Why Tommy Fleetwood can still have a say in US Open

Golf is a game of patience, and patience is what’s needed when it comes to seeing Tommy Fleetwood’s true potential.

The Race to Dubai champion started the year on a high, finishing first in the Abu Dhabi HSBC Championship and landing sixth in the Omega Dubai Desert Classic.

But recently his form has dipped as Fleetwood was placed 20th in the BMW PGA Championship after an unfortunate third-round 77.

Despite this, the Southport professional was confident he could perform at the Italian Open on the back of consecutive top-10 finishes in the event.

And whilst Fleetwood did not post any bad rounds, there were simply players on the day that were better, leaving him a disappointing 23rd.

But success could happen for Fleetwood as the golfing season enters one of the most watched events of the year, the U.S. Open.

Tommy Fleetwood during practice day three of The Open Championship 2017 at Royal Birkdale Golf Club

Before last year’s event, the media were quick to point out that Fleetwood had lost his touch as he posted unpredictable rounds, failing at times to make the cut.

Yet, at the 2017 U.S. Open, Fleetwood exceeded expectations with an impressive score, ultimately finishing fourth.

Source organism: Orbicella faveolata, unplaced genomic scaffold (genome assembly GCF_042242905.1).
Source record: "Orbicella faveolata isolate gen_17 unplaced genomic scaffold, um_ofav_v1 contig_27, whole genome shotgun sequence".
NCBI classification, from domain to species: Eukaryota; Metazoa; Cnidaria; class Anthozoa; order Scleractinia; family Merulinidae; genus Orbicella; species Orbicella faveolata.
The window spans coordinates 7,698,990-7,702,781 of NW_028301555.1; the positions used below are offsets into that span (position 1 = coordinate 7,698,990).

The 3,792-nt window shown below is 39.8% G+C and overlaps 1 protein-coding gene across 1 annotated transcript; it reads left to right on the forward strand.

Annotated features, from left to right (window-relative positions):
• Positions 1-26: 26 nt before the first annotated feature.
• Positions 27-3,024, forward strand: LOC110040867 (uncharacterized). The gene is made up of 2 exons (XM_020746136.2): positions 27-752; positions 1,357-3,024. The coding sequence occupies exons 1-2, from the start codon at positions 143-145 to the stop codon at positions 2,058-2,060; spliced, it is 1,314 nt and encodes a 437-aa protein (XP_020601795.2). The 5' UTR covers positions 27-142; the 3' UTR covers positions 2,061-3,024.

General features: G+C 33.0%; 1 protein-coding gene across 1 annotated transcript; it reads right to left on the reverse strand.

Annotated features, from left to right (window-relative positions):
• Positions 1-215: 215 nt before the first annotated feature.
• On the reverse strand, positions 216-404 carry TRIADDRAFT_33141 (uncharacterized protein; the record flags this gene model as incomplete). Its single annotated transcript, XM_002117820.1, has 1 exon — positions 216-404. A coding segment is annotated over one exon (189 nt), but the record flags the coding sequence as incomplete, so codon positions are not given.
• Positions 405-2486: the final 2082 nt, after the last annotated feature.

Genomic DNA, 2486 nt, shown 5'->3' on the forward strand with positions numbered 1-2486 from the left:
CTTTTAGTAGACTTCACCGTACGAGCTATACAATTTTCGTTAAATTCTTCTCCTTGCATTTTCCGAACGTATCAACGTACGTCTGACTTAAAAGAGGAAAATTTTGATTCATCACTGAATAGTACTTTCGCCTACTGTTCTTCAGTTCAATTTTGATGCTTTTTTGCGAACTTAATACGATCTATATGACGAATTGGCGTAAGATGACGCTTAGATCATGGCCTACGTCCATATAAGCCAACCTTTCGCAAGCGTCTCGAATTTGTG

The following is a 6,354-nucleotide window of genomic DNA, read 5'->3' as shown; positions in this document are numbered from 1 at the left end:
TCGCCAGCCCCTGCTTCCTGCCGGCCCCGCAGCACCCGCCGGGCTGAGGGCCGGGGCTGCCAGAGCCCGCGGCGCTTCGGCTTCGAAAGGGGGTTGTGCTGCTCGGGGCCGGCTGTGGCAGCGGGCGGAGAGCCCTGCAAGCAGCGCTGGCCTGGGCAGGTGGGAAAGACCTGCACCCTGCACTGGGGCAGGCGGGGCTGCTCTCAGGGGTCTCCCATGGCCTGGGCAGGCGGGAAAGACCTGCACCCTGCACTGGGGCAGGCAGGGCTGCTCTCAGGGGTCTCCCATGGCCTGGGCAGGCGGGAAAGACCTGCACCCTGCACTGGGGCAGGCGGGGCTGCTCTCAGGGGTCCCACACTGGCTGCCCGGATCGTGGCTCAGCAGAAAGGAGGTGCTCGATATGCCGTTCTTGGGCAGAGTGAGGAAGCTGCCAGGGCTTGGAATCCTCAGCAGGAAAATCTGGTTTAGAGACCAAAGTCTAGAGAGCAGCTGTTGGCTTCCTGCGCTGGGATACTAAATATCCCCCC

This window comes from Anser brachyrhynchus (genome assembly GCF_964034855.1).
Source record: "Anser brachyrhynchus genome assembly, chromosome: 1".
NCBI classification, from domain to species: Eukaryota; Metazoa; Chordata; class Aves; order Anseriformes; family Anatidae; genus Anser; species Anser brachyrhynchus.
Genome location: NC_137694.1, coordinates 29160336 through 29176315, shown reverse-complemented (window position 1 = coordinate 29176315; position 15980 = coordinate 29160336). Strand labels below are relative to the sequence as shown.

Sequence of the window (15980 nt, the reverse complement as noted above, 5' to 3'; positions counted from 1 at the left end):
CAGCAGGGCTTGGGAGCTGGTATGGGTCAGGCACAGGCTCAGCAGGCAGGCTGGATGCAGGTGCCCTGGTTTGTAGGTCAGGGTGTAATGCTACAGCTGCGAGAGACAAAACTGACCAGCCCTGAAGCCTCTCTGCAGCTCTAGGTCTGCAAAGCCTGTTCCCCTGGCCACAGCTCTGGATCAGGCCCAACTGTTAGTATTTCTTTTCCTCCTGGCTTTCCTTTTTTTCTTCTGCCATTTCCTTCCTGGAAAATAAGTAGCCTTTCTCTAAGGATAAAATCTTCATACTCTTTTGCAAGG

To be able to perform that kind of turnaround, after many raised doubts about whether he’d be champion again, is nothing short of remarkable.

And whilst American media may shun Fleetwood compared to the likes of Jordan Spieth – he has always been capable of doing the unimaginable.

His driving, whilst sometimes lacking accuracy, has begun to pick up, suggesting he may have had teething issues with his new TaylorMade driver.

And as we saw on the third round of this year’s Masters, Fleetwood drained five straight birdies, vastly improving both his iron play and putting precision.

Tommy Fleetwood of England plays his second shot on the 5th hole watched by caddie Ian Finnis during the Pro-Am prior to the DP World Tour Championship at Jumeirah Golf Estates in Dubai

The biggest difference between Fleetwood and other world ranking players is his mindset.

He doesn’t allow nerves and frustration to cloud his judgement when it comes to the next hole or the next round. You’ll never see Fleetwood throw a shoe into the crowd or his club into a Doral lake; he remains composed when others become unsettled.

The U.S. Open should give us a better indication as to where his game is, especially as he has yet to shoot a round under 65 this year; but one thing for sure, Fleetwood has all the skills and qualities to win the next major.

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